The Disease Model of Addiction – Philosophy of addiction By David Clark. “The disease model assumes that the impaired control and craving are irreversible. There is no cure for alcoholism and drug addiction; they can only be arrested. The alcoholic or addict must maintain a total and lifelong abstinence from all mind-altering drugs, except nicotine and caffeine… Opponents of the model point out that the disease model can lead to people avoiding self-responsibility, believing that the disease must be attended to by experts, rather than the changes come from within (albeit with help from others). Opponents also point out that being labelled as an alcoholic or addict for a life-time, and spending a lot of time with other alcoholics and addicts, does not help the person attain a fully balanced lifestyle and re-integration back into society.”
Gifted, Talented, Addicted – Among the many artists who have used drugs, alcohol or other substances are Aldous Huxley, Samuel Taylor Coleridge, Edgar Allen Poe, Fyodor Dostoevsky, Allen Ginsberg, composers Beethoven and Modest Musorgski, F. Scott Fitzgerald, Raymond Chandler, Eugene O’Neill, Edna St. Vincent Millay, Dorothy Parker, William Faulkner, Ernest Hemingway, Thomas Wolfe, John Steinbeck, Tennessee Williams. and many other people with exceptional abilities. They have used drugs and alcohol as self-medication to ease the pain of sensitivity, or as a way to enhance thinking and creativity. Sometimes they risk addiction.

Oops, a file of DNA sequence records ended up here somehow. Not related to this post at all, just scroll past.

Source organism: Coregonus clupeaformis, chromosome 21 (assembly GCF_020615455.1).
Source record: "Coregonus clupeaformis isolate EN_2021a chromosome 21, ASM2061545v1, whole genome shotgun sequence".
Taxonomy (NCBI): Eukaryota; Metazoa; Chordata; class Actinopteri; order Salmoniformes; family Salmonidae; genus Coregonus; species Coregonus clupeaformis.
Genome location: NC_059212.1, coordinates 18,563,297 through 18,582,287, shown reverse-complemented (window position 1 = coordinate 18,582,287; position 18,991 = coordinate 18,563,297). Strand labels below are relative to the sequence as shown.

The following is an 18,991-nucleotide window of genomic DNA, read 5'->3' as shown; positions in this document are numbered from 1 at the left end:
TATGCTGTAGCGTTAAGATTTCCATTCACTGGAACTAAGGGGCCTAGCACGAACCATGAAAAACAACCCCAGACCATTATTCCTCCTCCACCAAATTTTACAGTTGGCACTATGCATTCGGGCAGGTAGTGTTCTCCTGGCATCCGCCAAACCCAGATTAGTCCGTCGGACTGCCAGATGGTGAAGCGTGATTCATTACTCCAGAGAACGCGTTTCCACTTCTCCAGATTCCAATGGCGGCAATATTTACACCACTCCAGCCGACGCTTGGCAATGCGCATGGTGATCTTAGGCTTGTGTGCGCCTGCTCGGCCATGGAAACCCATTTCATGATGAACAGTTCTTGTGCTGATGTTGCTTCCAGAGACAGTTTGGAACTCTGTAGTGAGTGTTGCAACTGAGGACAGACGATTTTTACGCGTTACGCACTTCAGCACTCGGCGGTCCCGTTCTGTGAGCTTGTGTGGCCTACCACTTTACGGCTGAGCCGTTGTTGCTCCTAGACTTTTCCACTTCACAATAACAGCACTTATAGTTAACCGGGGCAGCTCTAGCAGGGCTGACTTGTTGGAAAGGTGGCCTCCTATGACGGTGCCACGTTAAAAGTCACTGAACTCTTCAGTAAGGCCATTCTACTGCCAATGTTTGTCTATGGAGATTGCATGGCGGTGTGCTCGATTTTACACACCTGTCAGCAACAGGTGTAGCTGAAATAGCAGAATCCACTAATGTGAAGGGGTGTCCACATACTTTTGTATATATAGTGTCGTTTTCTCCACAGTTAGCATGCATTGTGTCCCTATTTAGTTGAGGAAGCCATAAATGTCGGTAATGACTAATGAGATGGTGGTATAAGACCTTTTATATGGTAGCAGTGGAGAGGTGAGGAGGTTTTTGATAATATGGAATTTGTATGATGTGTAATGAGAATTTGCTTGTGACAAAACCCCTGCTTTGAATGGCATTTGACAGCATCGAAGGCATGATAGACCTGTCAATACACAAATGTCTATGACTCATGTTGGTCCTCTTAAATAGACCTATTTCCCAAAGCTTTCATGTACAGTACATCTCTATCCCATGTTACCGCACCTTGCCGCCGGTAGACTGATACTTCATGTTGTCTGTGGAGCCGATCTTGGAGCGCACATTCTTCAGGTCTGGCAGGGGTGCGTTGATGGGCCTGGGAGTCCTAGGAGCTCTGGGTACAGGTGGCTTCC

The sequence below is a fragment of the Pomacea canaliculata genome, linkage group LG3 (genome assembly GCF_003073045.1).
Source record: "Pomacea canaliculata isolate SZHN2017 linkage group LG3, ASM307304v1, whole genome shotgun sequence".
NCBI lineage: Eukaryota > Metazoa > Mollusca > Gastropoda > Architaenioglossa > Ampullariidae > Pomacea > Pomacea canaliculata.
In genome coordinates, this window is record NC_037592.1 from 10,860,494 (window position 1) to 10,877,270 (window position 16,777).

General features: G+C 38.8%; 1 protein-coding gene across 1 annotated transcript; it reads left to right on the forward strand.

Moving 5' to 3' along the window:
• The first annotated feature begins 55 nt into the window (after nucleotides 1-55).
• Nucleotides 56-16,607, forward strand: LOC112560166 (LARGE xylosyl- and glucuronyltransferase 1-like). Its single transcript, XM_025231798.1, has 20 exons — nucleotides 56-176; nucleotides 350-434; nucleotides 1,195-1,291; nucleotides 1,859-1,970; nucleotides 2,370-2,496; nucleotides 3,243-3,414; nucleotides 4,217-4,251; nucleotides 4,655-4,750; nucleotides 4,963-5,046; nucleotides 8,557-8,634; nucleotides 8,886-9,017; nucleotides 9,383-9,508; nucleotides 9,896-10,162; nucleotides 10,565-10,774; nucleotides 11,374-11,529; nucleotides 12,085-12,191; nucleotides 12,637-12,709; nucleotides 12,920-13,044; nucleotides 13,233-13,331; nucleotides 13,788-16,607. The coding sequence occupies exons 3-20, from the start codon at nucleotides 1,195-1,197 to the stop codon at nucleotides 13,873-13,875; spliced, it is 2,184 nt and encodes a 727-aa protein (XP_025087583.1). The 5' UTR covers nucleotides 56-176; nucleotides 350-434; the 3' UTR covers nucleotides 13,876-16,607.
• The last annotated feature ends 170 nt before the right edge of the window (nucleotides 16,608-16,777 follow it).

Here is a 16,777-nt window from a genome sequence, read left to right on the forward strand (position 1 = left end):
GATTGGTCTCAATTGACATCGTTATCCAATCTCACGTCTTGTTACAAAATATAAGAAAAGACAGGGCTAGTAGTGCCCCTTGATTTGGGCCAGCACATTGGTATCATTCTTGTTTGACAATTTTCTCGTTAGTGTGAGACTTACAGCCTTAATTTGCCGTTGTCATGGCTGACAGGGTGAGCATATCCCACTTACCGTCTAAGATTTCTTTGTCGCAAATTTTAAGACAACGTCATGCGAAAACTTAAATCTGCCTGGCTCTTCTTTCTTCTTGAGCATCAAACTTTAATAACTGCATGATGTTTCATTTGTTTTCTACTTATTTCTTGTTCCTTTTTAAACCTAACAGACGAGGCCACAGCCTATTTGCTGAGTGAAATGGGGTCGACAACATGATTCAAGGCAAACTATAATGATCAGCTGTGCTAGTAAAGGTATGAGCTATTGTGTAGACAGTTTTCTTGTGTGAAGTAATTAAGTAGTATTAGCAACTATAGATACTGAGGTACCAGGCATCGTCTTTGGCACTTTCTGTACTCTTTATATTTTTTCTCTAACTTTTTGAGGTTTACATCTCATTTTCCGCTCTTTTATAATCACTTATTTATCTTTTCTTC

Addiction and Creative People | Developing Multiple Talents – This is not just about drug use and abuse – there are many forms of self-limiting addictive behavior that can interfere with realizing our creative and other talents.
Ellen Langer on Mindfulness & Addiction By George Hofmann – “Langer’s comments about aging, education, creativity, and work are original and thought-provoking, with little mention of meditation. I’d like to point out some ideas Langer brings to the treatment of substance abuse, because I believe her mindfulness approach can help people who grapple with addiction.”
Self Care For Your Creative Life – Why bother with self care? Aren’t we busy enough just trying to keep up with complex lives and be creative and successful? “The more you become your own best champion, supporter, cheerleader, and trusted confidant, the better able you’ll be to fully and joyfully express your blessed creativity. That’s when your art becomes more and more successful in the world. It begins with treating yourself with love, respect, kindness, and compassion.” Cheryl Richardson
Creative Recovery: A Complete Addiction Treatment Program That Uses Your Natural Creativity, by Eric Maisel, Susan Raeburn. “For writers, artists, musicians, and creators in every field, this book offers a complete addiction recovery program specifically designed for the creative person. Full of explanations and exercises, this book presents ways to use your own innate creative abilities in service of your recovery and at each stage of the recovery process.” [Amazon summary]
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“Creating art has always been a way to channel emotional intensity…Finding ways to maintain that optimal zone where we are neither under- or over-stimulated allows us to use our minds to respond rather than to react. The greater access you maintain to yourself, the richer and broader your array of creative tools.” Psychologist Cheryl Arutt, on the page: Emotional Health Resources
Article publié pour la première fois le 08/05/2015